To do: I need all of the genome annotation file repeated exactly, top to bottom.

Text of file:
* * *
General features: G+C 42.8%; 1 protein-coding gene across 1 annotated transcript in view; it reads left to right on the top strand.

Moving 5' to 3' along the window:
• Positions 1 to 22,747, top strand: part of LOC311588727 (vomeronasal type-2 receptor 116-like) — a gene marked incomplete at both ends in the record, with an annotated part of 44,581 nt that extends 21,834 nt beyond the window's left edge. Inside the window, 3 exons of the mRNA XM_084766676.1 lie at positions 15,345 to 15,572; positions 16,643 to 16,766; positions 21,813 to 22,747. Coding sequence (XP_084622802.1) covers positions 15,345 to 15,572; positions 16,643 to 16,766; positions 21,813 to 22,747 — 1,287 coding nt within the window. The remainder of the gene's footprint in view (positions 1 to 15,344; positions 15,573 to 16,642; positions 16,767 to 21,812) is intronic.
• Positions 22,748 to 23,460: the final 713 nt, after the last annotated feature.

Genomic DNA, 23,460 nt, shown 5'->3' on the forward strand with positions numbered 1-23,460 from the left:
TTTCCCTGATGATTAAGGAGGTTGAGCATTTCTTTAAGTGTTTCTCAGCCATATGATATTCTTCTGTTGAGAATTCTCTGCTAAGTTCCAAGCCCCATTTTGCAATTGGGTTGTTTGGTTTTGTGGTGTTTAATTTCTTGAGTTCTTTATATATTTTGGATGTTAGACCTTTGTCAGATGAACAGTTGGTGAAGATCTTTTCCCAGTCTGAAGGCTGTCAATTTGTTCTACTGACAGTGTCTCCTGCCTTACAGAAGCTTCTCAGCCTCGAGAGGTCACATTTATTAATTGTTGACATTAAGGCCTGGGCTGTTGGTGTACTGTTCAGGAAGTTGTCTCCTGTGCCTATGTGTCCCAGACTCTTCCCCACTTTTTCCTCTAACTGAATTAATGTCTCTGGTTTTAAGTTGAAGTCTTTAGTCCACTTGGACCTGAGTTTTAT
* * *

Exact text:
General features: G+C 42.8%; 1 protein-coding gene across 1 annotated transcript in view; it reads left to right on the top strand.

Moving 5' to 3' along the window:
• Positions 1 to 22,747, top strand: part of LOC311588727 (vomeronasal type-2 receptor 116-like) — a gene marked incomplete at both ends in the record, with an annotated part of 44,581 nt that extends 21,834 nt beyond the window's left edge. Inside the window, 3 exons of the mRNA XM_084766676.1 lie at positions 15,345 to 15,572; positions 16,643 to 16,766; positions 21,813 to 22,747. Coding sequence (XP_084622802.1) covers positions 15,345 to 15,572; positions 16,643 to 16,766; positions 21,813 to 22,747 — 1,287 coding nt within the window. The remainder of the gene's footprint in view (positions 1 to 15,344; positions 15,573 to 16,642; positions 16,767 to 21,812) is intronic.
• Positions 22,748 to 23,460: the final 713 nt, after the last annotated feature.

Genomic DNA, 23,460 nt, shown 5'->3' on the forward strand with positions numbered 1-23,460 from the left:
TTTCCCTGATGATTAAGGAGGTTGAGCATTTCTTTAAGTGTTTCTCAGCCATATGATATTCTTCTGTTGAGAATTCTCTGCTAAGTTCCAAGCCCCATTTTGCAATTGGGTTGTTTGGTTTTGTGGTGTTTAATTTCTTGAGTTCTTTATATATTTTGGATGTTAGACCTTTGTCAGATGAACAGTTGGTGAAGATCTTTTCCCAGTCTGAAGGCTGTCAATTTGTTCTACTGACAGTGTCTCCTGCCTTACAGAAGCTTCTCAGCCTCGAGAGGTCACATTTATTAATTGTTGACATTAAGGCCTGGGCTGTTGGTGTACTGTTCAGGAAGTTGTCTCCTGTGCCTATGTGTCCCAGACTCTTCCCCACTTTTTCCTCTAACTGAATTAATGTCTCTGGTTTTAAGTTGAAGTCTTTAGTCCACTTGGACCTGAGTTTTAT